How families can turn binge watching into family time
Warner Bros. photo
Juliet Sullivan could feel she and her teenage son Liam drifting apart.
“He was growing up, and I was no longer required or necessary company,” Sullivan said.
And then along came “Breaking Bad.”
“He climbed into bed beside me — my 6 feet tall, strapping, rugby-playing 15-year-old son — and we proceeded to watch the first episode together,” Sullivan said. “We both cried when the end came, not just because it was a sad ending, but because it represented the end of something special for us. No one can tell me this was anything other than a positive experience.”
Binge watching is rapidly becoming an everyday experience for more American families. The Huffington Post reported that Netflix streaming takes up some 34 percent of North American Internet traffic, meaning that one-third of North American Web traffic is dedicated to “Orange Is the New Black,” “Breaking Bad” or instant movies Netflix offers in bulk.
According to Time magazine, it takes four days and 20 hours to binge watch “The West Wing.” With research saying that less time spent with family coincides with a spike in Internet use, how does binge watching affect kids and family time?
An opportunity to communicate
Sullivan’s experience is what AARP family expert and author Amy Goyer wants families to use binge watching as: a chance to connect.
“If done correctly, it enhances communication across the generations,” Goyer said. “There’s togetherness and then there’s being interactive. Shared experiences are how you build relationships. But you have to be approaching it in that way.”
The problem is that many families don't approach TV binging that way, Goyer and Oregon-based relationship psychologist David Simonsen say. A problem parents often fall into, Simonsen said, is substituting the TV for human contact.
"It limits parenting focus. If your focus is on the show and a kid wanders into the room, your focus isn't on the kid," Simonsen said.
Making time together is hard enough for some families. The Daily Mail reported that families in the UK spend less than eight hours a week together. According to Playing for Keeps, a Virginia-based children's non-profit organization, American families have 33 percent fewer dinners together than they did 20 years ago. Family vacations have also decreased by 28 percent. The University of Southern California's Annenberg Center for the Digital Future has reported that the number of Americans who spent less time with family tripled between 2006 and 2009.
Over time, Simonsen said not making time together can have a higher cost than some parents may think when their kids are small.
"I think it's more a symptom of a deeper issue. It could be football or video games," Simonsen said. "It's always a struggle. I love video games, but I have six kids. The two aren't necessarily compatible. I know a lot of parents who play World of Warcraft a lot. If you have a scheduled time for that, that's fine. But if you do it all the time, your relationships suffer. As your kids grow older, they'll be like, 'I don't want to spend time with you.'"
Regardless of what a parent intends when allowing binge watching, there's another problem Calagary-based safety expert Aaron Braaten thinks parents don't know enough about: How lots of TV can affect the entire family's sleep cycle.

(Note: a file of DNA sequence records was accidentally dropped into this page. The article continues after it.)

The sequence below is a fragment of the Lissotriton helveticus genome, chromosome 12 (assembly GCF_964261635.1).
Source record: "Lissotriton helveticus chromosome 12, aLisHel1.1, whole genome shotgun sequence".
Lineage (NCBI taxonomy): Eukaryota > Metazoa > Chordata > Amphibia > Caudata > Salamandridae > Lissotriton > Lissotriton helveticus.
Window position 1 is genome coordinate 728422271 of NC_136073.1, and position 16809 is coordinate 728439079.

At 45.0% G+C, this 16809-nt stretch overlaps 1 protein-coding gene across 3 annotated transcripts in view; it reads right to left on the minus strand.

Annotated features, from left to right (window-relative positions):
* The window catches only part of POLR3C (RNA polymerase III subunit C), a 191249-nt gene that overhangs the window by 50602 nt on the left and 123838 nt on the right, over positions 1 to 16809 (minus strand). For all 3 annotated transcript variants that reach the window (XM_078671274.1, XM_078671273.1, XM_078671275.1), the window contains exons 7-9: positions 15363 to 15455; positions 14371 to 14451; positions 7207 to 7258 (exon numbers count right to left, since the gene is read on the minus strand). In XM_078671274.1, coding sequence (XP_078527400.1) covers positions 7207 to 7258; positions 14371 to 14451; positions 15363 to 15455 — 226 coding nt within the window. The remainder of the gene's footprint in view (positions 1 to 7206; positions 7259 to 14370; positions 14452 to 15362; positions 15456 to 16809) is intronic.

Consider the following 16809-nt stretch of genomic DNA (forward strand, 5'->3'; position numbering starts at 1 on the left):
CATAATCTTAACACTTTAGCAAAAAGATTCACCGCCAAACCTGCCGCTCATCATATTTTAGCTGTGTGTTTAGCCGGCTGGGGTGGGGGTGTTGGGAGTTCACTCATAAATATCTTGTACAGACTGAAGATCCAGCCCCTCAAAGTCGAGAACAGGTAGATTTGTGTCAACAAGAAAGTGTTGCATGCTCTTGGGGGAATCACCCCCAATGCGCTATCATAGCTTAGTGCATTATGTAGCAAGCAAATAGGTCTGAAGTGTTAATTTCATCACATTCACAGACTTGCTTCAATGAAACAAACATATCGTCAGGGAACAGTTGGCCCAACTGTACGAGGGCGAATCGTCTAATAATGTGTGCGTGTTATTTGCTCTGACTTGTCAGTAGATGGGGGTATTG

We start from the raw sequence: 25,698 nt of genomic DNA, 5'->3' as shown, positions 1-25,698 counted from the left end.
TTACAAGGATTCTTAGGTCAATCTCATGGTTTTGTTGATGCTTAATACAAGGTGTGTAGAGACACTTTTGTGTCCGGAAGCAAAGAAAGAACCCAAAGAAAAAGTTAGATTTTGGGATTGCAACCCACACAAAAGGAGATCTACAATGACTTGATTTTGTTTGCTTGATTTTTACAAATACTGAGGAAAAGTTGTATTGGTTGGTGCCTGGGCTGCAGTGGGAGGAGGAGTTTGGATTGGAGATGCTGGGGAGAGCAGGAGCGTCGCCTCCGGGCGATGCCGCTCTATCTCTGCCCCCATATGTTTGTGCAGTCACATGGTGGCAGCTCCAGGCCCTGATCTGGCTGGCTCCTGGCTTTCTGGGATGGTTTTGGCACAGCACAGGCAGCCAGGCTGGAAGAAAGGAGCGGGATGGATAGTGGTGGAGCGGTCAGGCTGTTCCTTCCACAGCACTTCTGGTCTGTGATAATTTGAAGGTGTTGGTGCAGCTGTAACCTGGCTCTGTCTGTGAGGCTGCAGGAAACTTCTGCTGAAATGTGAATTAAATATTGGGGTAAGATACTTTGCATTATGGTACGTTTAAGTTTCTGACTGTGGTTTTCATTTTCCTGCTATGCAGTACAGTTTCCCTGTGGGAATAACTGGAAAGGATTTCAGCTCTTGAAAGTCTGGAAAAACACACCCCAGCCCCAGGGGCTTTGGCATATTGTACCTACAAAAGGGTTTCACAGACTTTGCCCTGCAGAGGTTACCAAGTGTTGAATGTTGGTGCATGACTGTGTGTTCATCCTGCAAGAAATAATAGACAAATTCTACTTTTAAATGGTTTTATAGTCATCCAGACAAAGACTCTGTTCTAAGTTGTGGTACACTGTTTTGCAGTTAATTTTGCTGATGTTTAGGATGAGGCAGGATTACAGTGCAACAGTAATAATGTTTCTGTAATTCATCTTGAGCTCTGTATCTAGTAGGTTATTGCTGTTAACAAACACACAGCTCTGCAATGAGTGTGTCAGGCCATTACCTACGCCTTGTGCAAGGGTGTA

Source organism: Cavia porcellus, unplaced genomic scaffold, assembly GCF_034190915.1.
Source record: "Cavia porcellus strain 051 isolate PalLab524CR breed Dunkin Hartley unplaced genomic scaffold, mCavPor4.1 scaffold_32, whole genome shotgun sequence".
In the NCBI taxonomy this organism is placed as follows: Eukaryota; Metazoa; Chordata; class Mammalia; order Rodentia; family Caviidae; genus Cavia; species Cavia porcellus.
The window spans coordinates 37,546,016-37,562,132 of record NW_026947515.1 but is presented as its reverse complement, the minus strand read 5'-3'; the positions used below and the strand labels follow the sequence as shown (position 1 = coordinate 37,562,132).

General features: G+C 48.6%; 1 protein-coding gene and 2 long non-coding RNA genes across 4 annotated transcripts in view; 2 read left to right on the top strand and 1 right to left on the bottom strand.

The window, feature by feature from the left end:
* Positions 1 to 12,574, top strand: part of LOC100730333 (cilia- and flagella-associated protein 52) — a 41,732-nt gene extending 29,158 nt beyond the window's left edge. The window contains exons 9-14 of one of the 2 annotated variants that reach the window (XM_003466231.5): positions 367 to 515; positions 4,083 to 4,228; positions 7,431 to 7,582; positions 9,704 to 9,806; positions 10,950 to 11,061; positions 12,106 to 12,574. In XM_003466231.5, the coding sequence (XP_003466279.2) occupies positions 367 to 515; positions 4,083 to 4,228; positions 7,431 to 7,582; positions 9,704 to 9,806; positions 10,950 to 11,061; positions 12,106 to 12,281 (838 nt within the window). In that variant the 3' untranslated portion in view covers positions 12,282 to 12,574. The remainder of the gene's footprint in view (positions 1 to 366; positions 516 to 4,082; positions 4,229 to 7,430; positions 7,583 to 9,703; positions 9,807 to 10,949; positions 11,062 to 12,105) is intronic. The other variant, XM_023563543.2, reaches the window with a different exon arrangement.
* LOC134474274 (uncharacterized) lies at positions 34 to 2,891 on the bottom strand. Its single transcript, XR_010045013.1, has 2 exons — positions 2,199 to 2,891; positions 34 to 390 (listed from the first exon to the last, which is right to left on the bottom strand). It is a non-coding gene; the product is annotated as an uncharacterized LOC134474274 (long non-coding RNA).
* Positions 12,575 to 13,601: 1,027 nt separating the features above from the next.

Braaten works with Xi Safety, a Canadian consulting firm that specializes in helping industrial companies adhere to the best safety practices. He says many industrial workers use the same kind of light emitting for TVs for another use: Staying awake after a long shift.
"Your eyeball is much more than a piece of your body, it also triggers your brain. In natural daylight, you automatically feel less fatigued. It suppresses your melatonin production. At night, there's less blue light because the sun is going down. That's a signal to your brain that it's time to go to bed," Braaten explained. "So if you're exposing your eyes to this blue light at the wrong time of the day, you’re telling your brain that it’s daytime."
Studies published through the Harvard School of Medicine's health newsletter in 2012 say light at night can not only mess with life's rhythms, it could have more serious health implications. Some studies, which Harvard's medical school cited as "very preliminary," say that melatonin suppression may contribute to cancer.
"I just think it's ludicrous that families all over North America give the kid a tablet or watch TV before bed and then little Johnny's got sleep problems, and who knows what kinds of behavioral problems that translates into at school?" Braaten said.
Limits for adults and children
Braaten and Simonsen say the best things families can do to protect themselves and their kids from the dark side of binge watching is the simplest: Turn off the TV.
As a result, they say, everyone will sleep better and connections can stay strong.
"It's all about parents being honest with themselves," Simonsen said. "The question is, where is the parent putting that focus? They should have some sort of self-inventory on that."
In the meantime, Sullivan has taken the binge connecting approach with her other children. She and her daughter, she said, are both fully invested in “Downton Abbey.”
“What I have learned from these experiences is that sharing good TV brings a common bond that leads to relevant and intelligent discussion,” Sullivan said. “I feel that has not only enhanced my relationships with both my children, but it has opened up debates about topics that may never have otherwise been touched upon.”
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